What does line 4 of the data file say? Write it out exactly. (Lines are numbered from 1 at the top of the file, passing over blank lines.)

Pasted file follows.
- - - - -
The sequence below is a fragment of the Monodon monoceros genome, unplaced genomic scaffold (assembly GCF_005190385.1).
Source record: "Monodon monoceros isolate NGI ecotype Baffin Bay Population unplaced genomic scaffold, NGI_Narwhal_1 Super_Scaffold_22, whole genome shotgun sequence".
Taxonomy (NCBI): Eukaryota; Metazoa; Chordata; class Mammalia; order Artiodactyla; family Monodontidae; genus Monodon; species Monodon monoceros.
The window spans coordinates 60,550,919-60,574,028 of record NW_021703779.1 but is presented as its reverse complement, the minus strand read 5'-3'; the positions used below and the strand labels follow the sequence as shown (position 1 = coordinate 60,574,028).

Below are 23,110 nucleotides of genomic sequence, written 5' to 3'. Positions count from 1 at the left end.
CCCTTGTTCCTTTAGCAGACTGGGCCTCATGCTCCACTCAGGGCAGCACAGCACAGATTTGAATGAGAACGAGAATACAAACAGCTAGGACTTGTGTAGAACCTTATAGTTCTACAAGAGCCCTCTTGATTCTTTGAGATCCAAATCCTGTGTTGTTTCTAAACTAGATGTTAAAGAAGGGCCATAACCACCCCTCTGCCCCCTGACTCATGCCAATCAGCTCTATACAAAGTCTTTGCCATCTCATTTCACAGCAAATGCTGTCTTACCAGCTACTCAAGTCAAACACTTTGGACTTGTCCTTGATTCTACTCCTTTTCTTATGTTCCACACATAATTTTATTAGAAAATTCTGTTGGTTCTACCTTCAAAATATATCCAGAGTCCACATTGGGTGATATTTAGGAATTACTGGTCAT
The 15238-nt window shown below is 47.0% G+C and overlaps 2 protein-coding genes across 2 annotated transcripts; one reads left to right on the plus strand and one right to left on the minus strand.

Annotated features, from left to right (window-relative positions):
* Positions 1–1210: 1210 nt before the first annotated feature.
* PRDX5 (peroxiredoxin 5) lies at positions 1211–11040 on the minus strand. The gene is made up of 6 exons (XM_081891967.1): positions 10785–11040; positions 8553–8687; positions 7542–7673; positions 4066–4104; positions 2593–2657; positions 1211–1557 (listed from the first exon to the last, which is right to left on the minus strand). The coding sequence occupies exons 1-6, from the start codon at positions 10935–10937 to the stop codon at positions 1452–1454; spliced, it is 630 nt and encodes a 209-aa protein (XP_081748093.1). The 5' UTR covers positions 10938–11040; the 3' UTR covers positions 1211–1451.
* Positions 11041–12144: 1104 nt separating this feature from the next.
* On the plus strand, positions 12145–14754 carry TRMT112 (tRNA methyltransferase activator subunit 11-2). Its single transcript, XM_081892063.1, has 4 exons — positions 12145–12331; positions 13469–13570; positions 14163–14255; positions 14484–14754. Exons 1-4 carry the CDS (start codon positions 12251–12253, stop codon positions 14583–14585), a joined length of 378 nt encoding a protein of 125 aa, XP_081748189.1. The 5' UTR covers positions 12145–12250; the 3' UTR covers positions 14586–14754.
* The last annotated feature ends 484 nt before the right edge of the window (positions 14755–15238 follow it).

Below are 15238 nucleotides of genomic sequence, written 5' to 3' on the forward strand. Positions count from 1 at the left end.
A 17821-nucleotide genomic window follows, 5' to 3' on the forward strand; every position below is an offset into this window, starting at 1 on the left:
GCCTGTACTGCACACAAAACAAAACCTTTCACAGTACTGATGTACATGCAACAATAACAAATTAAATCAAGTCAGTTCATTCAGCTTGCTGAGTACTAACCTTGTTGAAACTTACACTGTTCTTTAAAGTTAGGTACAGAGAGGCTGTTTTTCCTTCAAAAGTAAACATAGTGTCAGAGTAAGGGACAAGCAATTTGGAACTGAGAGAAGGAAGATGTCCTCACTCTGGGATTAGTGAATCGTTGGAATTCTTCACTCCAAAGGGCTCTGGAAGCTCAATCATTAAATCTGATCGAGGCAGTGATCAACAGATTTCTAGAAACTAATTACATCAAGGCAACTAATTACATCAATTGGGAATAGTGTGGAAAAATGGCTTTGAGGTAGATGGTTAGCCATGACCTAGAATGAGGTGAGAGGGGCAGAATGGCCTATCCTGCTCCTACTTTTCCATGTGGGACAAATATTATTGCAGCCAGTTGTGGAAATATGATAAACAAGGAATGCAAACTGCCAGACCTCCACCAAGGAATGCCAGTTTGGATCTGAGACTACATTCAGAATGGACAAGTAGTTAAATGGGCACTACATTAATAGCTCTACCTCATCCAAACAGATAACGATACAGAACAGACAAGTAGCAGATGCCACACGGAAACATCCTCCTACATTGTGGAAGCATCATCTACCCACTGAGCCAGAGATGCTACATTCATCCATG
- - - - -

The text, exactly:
The window spans coordinates 60,550,919-60,574,028 of record NW_021703779.1 but is presented as its reverse complement, the minus strand read 5'-3'; the positions used below and the strand labels follow the sequence as shown (position 1 = coordinate 60,574,028).